Some New Evidence that Teenagers May Prefer Accurate Sound Reproduction By Sean Olive


Some New Evidence that Teenagers May Prefer Accurate Sound Reproduction By Sean Olive

Tues. Oct. 18th, 7pm Fulton Hall – Room 511 – Boston College
*Note room change from recent AES Meetings*

Sound quality in mainstream music recording and reproduction is all but dead according to recent media reports. Record producers are squashing the life and dynamics out of recorded music. On the playback side, these recordings are increasingly auditioned over acoustically compromised laptop computers, earbuds, and portable media player docking stations. The general decline in the quality of recorded and reproduced sound has led the New York Times to report that younger audio consumers have become either indifferent to sound quality, or worst, they may actually prefer bad sound to good sound.

To explore this issue, the author recently conducted two listening experiments on a group of high school students to determine their sound quality preferences for a) lossy versus lossless music file formats, and b) different qualities of loudspeakers. When given the opportunity to directly compare different qualities of sound reproduction, the teenagers preferred the most accurate, higher quality options.

Other topics to be discussed include some research related to cross-cultural sound quality preferences, and the efficacy of commercial room correction products. Finally, the author will demonstrate a new training software application “How to Listen” aimed at teaching listeners to become better critical listeners.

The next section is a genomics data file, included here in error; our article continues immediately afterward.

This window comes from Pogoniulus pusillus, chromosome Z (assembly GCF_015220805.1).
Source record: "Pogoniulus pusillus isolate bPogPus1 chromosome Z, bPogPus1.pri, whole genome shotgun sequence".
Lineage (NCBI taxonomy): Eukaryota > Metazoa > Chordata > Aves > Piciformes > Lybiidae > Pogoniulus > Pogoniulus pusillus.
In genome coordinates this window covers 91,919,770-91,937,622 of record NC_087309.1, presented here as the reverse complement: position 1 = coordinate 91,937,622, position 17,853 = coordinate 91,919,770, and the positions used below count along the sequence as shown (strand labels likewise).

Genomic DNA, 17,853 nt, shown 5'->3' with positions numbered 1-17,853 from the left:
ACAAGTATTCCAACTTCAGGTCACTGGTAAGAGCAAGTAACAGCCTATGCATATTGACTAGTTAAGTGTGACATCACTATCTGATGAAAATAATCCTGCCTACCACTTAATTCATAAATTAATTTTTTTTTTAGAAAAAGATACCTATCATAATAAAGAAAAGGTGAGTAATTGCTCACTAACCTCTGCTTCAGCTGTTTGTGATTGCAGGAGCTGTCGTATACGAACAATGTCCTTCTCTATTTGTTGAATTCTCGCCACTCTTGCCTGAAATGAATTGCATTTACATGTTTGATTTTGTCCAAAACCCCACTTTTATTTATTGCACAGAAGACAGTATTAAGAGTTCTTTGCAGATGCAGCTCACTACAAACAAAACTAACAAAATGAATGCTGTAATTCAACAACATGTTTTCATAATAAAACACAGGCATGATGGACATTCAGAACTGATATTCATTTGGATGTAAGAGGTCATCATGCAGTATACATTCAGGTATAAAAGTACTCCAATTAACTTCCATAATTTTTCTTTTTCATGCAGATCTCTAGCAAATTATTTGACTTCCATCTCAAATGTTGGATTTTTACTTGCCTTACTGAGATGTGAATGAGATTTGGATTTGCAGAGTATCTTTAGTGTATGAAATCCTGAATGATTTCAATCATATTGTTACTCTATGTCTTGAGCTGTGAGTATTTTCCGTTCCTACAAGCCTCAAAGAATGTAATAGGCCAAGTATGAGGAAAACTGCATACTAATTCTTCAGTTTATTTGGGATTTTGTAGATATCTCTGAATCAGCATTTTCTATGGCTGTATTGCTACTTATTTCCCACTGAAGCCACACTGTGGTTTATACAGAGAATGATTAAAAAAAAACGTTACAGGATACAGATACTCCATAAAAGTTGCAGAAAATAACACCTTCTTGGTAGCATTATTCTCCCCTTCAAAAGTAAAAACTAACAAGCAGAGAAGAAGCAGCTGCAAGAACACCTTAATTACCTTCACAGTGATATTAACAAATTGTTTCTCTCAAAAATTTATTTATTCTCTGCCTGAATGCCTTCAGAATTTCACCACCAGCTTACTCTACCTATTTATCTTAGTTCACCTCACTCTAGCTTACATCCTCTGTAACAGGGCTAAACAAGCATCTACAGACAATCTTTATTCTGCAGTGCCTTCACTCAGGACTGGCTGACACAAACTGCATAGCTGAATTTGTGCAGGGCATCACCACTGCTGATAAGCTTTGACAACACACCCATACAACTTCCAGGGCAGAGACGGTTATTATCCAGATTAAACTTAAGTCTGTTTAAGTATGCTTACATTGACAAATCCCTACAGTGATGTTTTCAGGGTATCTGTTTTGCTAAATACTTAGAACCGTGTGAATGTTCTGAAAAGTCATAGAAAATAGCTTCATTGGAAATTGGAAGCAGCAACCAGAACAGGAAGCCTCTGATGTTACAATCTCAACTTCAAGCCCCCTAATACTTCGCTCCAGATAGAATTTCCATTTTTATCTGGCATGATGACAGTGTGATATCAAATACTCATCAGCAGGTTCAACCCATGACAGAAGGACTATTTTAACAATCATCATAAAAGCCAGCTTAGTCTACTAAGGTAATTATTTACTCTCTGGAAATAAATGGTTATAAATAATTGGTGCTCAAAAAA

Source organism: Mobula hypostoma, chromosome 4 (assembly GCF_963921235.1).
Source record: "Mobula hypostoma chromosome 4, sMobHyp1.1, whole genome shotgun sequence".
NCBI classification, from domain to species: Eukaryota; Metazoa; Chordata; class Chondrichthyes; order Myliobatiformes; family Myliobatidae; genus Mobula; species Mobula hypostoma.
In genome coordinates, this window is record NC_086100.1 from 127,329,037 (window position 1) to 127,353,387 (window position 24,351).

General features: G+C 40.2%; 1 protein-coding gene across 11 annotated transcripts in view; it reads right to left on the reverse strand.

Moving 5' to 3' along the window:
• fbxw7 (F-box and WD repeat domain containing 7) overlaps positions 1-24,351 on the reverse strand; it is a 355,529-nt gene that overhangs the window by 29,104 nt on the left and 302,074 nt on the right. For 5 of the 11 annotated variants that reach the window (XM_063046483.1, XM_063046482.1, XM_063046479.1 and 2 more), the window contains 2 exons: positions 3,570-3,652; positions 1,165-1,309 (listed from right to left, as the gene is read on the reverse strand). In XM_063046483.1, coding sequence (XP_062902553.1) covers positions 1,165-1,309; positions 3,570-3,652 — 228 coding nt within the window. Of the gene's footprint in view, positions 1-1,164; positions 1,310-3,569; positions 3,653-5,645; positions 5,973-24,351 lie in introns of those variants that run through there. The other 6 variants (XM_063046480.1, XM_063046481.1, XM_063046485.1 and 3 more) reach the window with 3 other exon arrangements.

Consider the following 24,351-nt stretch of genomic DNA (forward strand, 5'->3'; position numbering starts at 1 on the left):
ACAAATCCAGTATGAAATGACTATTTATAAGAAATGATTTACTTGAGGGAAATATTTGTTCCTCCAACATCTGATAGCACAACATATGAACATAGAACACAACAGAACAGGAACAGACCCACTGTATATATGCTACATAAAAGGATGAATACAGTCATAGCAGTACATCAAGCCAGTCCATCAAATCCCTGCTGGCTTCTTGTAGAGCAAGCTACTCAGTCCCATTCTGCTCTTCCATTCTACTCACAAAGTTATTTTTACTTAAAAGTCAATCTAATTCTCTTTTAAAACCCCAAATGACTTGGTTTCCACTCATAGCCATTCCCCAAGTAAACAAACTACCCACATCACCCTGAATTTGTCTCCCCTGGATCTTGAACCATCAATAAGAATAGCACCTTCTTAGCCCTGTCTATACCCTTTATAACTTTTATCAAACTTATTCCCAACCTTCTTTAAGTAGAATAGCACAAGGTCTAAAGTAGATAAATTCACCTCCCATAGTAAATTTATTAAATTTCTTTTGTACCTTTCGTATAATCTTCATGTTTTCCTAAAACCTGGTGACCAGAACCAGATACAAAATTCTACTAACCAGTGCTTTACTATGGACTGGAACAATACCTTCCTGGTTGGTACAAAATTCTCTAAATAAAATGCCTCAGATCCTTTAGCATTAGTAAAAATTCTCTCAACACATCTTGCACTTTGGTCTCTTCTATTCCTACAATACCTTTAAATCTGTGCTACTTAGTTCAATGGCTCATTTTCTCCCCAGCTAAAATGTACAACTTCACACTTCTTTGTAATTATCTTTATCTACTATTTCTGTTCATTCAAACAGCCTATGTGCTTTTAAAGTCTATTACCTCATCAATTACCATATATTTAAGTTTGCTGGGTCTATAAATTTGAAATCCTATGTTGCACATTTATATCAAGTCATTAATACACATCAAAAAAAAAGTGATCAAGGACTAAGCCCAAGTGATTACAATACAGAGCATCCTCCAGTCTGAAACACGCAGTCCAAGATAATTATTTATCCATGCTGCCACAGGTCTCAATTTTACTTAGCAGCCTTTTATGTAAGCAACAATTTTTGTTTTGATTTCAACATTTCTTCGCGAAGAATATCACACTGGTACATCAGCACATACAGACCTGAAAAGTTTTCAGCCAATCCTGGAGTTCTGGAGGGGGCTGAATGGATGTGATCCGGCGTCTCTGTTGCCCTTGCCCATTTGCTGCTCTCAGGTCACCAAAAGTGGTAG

Sean Olive is Director of Acoustic Research for Harman International, a manufacturer of audio products for consumer, professional and automotive applications. He currently directs the Corporate research group, and oversees the subjective evaluation of new audio products. Prior to 1993, he was a research scientist at the National Research Council of Canada where his research focused on the perception and measurement of loudspeakers, listening rooms, and microphones.

Sean received Bachelors in Music from the University of Toronto, and his Masters and Ph.D. degrees in Sound Recording from McGill University in Montreal. His Ph.D. research was on acoustical interactions between loudspeakers and rooms, and listener adaptation to room acoustics. He has written over 30 research papers on the perception and measurement of audio for which he was awarded the Audio Engineering Society (AES) Fellowship Award in 1996, and two AES Publication Awards (1990 and 1995). Sean currently sits on three AES Technical Committees, and is past chairman, secretary and committee member of the Los Angeles AES section, and a former AES Governor. He is currently serving his second term as AES Vice President for Western region for USA-Canada. Sean has taught courses in sound recording, perception of sound and critical listening at McGill University, and UCLA. He infrequently writes about the science of audio on his blog, “Audio Musings” at

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